How to Acid Stain Concrete Floors
HOW CONCRETE ACID STAIN WORKS
Concrete Acid Stain is a water-based liquid bearing minerals and acid.
The acid stain penetrates the pores of the concrete forcing a chemical reaction between the muriatic acid and the available lime in the surface.
Once acid stained, the color of the concrete is permanently altered.
When sealed with an appropriate concrete sealer and for indoor applications, sealed and waxed, acid stain produces the unique, variegated finish associated with this process.
BEFORE ACID STAINING
Surface preparation is the most important step in the acid staining process. Prior to staining, a slab must meet the following criteria:
The concrete must be free of debris, dirt and oils, paint, dry wall mud, adhesive, sealers, stains of any kind or similar materials. Acid stain cannot react properly with the concrete if these conditions are present.
The slab should not have been treated with a waterproofing agent, cleaned with muriatic acid or a heavy trisodium phosphate (TSP) solution. The acid stain reaction cannot occur on surfaces treated with these products.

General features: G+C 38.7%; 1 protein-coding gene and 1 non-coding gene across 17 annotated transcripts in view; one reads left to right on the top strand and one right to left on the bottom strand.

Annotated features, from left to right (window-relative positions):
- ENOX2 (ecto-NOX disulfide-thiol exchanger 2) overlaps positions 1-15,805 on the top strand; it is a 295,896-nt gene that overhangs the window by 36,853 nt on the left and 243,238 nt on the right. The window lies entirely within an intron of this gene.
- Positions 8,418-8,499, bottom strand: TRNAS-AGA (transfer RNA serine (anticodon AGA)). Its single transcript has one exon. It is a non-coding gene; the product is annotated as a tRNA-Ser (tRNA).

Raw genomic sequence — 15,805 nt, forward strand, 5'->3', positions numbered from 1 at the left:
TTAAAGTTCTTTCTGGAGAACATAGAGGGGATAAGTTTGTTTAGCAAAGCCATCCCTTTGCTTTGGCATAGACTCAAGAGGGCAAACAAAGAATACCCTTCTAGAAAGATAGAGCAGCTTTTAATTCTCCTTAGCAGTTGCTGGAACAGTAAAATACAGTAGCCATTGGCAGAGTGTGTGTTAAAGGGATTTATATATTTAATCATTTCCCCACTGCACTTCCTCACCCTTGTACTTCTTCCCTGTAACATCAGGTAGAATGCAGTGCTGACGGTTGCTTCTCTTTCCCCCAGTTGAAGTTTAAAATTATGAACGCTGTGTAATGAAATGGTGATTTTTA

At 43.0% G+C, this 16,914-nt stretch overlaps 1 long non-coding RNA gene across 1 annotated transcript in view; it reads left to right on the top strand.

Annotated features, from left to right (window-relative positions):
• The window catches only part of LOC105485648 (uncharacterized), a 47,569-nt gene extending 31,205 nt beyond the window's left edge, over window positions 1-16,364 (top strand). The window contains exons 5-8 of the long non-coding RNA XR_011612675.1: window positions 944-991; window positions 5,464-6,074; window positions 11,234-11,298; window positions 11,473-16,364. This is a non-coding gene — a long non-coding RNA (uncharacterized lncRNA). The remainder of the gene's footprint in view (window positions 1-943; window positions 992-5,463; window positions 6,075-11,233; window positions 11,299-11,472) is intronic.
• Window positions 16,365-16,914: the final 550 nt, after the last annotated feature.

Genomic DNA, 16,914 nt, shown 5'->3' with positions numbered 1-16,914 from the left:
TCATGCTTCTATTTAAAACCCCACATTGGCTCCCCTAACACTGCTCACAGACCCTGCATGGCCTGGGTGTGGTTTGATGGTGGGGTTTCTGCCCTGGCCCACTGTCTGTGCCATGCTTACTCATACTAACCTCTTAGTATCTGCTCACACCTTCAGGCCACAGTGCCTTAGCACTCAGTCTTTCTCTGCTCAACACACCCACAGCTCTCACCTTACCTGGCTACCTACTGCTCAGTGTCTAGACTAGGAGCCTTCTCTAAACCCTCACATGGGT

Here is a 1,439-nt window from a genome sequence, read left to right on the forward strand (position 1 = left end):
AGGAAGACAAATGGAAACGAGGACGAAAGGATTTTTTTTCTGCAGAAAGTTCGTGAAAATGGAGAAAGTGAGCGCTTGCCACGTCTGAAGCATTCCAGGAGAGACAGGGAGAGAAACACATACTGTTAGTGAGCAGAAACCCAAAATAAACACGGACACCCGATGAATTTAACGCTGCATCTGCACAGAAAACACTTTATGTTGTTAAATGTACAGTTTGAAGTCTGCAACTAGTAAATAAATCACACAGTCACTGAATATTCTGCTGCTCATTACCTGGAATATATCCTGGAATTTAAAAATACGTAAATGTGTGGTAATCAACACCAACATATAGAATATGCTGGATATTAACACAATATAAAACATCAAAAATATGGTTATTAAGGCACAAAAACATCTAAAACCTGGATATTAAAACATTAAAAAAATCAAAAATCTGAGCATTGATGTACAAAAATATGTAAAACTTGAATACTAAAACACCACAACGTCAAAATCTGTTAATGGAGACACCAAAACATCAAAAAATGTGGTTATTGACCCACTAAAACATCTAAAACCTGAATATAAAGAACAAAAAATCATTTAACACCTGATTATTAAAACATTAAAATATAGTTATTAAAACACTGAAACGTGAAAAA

Newly poured concrete can be acid stained anytime from 20-28 days after the pour or once the concrete has achieved a uniform light gray color.
For older, excessively power-washed, or mechanically-profiled concrete, the surface must be completely intact with no exposed aggregate or sand particles. Concrete acid stain does not stain rocks, sand or aggregate.
Exposed aggregate or otherwise depleted concrete may cause the acid stain to take irregularly, react weakly or produce a color inconsistent with the acid stain color chart.
Slick, machine-troweled concrete requires mechanical or chemical etching for a complete acid stain reaction to occur. If water beads on the surface or dark gray areas caused by excessive troweling are visible caused by excessively troweling, DC Hard Troweled Floor Prep should be sprayed on the concrete or the surface should be sanded using an 80-grit sanding pad prior to application.
Newly poured concrete slabs and countertops should include less than 10% fly ash to insure a good chemical reaction with the acid stain. Check with your ready mix company or read the countertop mix MSDS for concrete additive information.
Concrete poured with excessive water in the mix can create a thin, unstable layer of concrete on the slab surface. To test for instability, press the tip of nail into the concrete. If breaking or damage of any kind occurs, the slab must be profiled with a concrete grinder or a high-speed buffer using a 60-80 grit sanding disc before
Often, concrete surfaces will have dry wall mud, paint, wood stains, tile adhesives, carpet adhesives, grease, pet stains, etc. on the concrete.
Concrete Acid Stain is not an over coat, but is an opaque, penetrating color that permanently changes the appearance of the concrete. Areas where debris remains on the surface will likely not accept the stain leaving color imperfections on the floor, particularly mastic, dry wall mud and paint.